Support children with autism to learn to cycle and provide the infrastructure to keep them cycling, and they will gain lifelong benefits for their physical and emotional wellbeing.  Of equal importance, they will have increased opportunities for meaningful daily social interactions.


We wish to thank the NCCA and its staff for what is an excellent draft specification for the new Primary Wellbeing Curriculum. We hope that you find our observations helpful and that you will consider them for inclusion in the final draft of the curriculum. If we can be of any further help please do not hesitate to contact us at any stage.


Neasa Ní Bheilbigh – Chairperson of the Irish Cycling Campaign, (Primary Teacher – Galway)

Dave Tobin – Vice-Chair of the Irish Cycling Campaign (Primary SET – Limerick)

Conn O’Donovan – Irish Cycling Campaign (Primary Teacher – Cork)

Vinnie Wall – Executive Member of the Irish Cycling Campaign (Paediatric Anesthesiologist – Cork)

Colm Ryder – Submissions Officer of the Irish Cycling Campaign 


Note that a PDF version of this submission can be downloaded / read HERE.  

Limerick Greenway – Kerry Section

The Limerick Greenway, also known as the Great Southern Trail Greenway has been open now for a few years, and the route now extends to Listowel, Kerry, since October 2022.

A previous post, commemorates the long years of campaigning that it took to bring this project to fruition.

This is a more personal account of the Kerry Section only, from Abbeyfeale to Listowel, which we walked, there one day, back the next, rather than cycled.

Abbeyfeale is in Co. Limerick, and the first 3km of the route is officially the Limerick Greenway and rest, ~12km, is in Kerry. It seems slightly absurd that the Greenway is so divided, reminiscent of the roads around the border with Northern Ireland, although the differences are slight.

The route is generally very good quality, laid in tarmac, with gravel edges, for better drainage. Signage is also good quality (differing slightly between the Limerick & Kerry Sections, as mentioned), although a bit more of it e.g. local information (e.g. wildlife, farming, railway history), distance information etc. would be good to see. This section, at 15km, is the longest section on the entire Greenway, and although there are a sprinkling of seats along the way, there are few houses, no villages and definitely no water or refreshments.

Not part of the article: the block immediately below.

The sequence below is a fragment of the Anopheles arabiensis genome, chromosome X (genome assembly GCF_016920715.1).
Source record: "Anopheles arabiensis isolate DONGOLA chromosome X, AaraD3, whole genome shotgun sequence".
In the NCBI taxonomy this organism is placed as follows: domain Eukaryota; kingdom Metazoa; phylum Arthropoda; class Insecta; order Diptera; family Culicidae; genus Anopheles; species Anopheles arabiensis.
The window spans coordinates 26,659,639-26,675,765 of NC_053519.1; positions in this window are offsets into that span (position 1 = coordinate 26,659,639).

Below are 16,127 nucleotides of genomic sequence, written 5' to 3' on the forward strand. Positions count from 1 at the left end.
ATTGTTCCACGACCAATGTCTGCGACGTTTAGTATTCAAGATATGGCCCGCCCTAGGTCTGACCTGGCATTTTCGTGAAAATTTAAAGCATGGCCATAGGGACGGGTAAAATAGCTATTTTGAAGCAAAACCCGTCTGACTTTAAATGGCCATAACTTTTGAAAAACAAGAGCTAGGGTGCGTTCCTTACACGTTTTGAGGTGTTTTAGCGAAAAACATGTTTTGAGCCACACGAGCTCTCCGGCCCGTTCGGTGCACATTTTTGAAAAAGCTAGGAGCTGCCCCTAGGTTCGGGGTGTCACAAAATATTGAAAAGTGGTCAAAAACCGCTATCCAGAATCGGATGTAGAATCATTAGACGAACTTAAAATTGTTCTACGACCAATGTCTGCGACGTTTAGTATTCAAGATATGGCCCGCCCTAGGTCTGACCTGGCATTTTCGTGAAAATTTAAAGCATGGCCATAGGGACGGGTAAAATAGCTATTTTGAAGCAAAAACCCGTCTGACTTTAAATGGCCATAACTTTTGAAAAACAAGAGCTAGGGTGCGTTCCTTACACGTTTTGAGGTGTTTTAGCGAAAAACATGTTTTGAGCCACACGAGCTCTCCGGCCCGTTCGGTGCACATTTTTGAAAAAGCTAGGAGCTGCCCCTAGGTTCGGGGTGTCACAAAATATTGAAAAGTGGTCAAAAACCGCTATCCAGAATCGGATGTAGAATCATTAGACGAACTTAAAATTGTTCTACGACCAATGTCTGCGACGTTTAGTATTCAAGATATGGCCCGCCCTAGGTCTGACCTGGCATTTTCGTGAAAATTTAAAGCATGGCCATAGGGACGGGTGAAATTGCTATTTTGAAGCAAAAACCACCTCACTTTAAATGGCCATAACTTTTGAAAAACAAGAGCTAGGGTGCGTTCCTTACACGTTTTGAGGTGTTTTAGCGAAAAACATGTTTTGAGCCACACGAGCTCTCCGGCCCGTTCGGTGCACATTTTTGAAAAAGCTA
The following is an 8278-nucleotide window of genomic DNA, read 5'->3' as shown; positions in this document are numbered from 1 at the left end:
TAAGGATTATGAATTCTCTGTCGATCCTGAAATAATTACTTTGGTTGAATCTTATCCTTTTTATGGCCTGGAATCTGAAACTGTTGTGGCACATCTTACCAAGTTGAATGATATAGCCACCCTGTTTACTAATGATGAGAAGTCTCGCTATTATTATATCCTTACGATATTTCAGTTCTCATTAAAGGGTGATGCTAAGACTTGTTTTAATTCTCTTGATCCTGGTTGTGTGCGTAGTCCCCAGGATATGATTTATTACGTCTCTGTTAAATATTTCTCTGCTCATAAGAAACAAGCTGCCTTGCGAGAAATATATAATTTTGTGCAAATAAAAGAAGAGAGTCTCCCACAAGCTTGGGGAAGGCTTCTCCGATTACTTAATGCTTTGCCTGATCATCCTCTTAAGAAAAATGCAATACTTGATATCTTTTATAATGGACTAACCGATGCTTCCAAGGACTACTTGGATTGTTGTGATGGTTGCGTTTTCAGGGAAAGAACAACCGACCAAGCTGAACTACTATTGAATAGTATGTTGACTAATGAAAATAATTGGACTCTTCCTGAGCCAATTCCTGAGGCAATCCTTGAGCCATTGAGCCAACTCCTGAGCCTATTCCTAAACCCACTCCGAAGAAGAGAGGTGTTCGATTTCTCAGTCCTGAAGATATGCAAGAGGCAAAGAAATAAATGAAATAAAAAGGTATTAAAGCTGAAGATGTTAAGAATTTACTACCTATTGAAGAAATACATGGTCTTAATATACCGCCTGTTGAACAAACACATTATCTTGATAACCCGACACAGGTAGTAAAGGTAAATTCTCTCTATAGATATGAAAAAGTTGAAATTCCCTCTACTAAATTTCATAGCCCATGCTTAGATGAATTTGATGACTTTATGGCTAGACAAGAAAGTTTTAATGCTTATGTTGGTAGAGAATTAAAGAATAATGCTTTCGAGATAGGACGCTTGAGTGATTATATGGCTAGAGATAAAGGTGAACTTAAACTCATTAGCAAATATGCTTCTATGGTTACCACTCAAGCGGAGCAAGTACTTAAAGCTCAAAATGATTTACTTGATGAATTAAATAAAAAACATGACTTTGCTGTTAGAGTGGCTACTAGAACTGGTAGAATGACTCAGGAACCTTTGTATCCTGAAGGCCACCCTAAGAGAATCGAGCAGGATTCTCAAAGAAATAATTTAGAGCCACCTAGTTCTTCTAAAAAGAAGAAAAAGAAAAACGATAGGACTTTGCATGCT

One welcome feature, shown above, are the tool stations, two along this section. It’s clear that the actual tools will have a pretty short working life as they are already quite badly corroded. The pump seemed in good order.

Apparently, when the railway closed in the 1970s, although the Local Authorities had first refusal of ownership, they declined, seeing it as of little value at the time. This was, in retrospect, regrettable, as it made wresting use of the route back from landowners a long and fraught process.

Part of this dynamic is evidently the construction of the many crossing points, which are mostly agricultural; in some places, bridges were constructed, the route dipped to allow headroom, thereby breaking the level way established by the railway engineers, as seen above.

In other places there are gates, suggesting infrequent agricultural use; some gates featured smaller by-pass gates, that would allow Greenway Users to pass, with caution. This is preferable to the constant opening and closing of gates, experienced by both walkers and cyclists elsewhere. At the infrequent road crossings, all minor roads, there are dog-leg barriers, which don’t enforce dismount, but prevent careless passage.

In the cuttings there are few original bridges, as above. These stretches, mostly damp, feature the richest plant growth. The route could generally be called a “wildlife corridor”, presumably as the verges are free of the chemicals that have destroyed much of the flora in the countryside generally. This is apparently true of many transport corridors, although some may unfortunately still be sprayed.

One – completely unnecessary and preventable – confusion arises as to which side of the road to walk and ride; see Code of Conduct. This enjoins walkers to “Keep left and pass on right” without specifying what cyclists should do, although implicitly the same. In contrast – hence the confusion – the Highway Code Standard Practice is for pedestrians is walk on the right, to face oncoming traffic; this is particularly necessary for a Greenway, as bicycles, even electric ones, are very quiet, and not all remember to use a bell, or even have one.

We did this route over a weekend, and saw a fair few other users, almost all cyclists, but nowhere near as many as the better-known Mayo or Waterford Greenways. This seems a pity as the route is attractive, with pleasant towns along the way. It is evident that more promotion and more facilities will be needed to change this.

At the other end of the Greenway, which currently reaches Rathkeale, there are hopes of a extension into Limerick City; it is evident this will be both more valuable, particularly to locals, but also more difficult, as the space is correspondingly more contested.